2017 - Commission to Assess - Assessing the Threat from EMP - Executive Report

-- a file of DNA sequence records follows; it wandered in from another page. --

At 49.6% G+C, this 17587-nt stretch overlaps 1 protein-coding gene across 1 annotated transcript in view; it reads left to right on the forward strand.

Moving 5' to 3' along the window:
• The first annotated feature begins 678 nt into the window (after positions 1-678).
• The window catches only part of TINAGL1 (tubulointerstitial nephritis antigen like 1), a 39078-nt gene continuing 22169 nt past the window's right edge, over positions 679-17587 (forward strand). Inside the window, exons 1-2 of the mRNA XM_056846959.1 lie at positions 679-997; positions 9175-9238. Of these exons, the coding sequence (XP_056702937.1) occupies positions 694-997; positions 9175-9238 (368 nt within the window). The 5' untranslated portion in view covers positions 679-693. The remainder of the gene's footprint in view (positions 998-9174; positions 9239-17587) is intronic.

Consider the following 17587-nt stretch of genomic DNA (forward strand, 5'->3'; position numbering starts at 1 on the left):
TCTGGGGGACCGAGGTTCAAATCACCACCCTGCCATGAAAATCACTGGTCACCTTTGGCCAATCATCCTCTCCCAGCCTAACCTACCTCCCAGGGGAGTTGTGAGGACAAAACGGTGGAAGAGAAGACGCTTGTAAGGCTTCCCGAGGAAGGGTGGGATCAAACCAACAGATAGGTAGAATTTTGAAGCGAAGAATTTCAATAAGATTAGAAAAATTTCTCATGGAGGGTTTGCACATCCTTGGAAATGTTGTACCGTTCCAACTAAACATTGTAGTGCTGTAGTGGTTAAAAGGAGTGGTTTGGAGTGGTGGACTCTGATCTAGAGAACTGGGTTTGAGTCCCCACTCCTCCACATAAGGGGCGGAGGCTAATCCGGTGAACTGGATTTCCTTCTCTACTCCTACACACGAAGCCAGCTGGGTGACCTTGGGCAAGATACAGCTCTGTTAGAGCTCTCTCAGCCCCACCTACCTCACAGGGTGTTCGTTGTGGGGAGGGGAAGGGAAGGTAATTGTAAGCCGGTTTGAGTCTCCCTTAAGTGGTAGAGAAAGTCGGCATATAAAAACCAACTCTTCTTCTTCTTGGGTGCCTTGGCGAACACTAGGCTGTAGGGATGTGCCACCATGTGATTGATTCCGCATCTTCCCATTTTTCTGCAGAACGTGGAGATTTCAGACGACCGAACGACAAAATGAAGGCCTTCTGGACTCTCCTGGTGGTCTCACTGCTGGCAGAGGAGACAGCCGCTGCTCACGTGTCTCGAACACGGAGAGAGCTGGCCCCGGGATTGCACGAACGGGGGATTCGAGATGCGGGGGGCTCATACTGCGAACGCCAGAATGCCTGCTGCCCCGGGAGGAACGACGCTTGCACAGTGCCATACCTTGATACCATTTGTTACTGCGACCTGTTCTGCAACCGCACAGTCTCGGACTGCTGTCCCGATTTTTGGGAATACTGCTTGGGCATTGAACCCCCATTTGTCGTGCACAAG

The critical national infrastructure in the United States faces a present and continuing existential threat from combined-arms warfare, including cyber and manmade electromagnetic pulse (EMP) attack, as well as from natural EMP from a solar superstorm. During the Cold War, the U.S. was primarily concerned about an EMP attack generated by a high-altitude nuclear weapon as a tactic by which the Soviet Union could suppress the U.S. national command authority and the ability to respond to a nuclear attack—and thus negate the deterrence value of assured nuclear retaliation. Within the last decade, newly-armed adversaries, including North Korea, have been developing the ability and threatening to carry out an EMP attack against the United States. Such an attack would give countries that have only a small number of nuclear weapons the ability to cause widespread, long-lasting damage to critical national infrastructures, to the United States itself as a viable country, and to the survival of a majority of its population.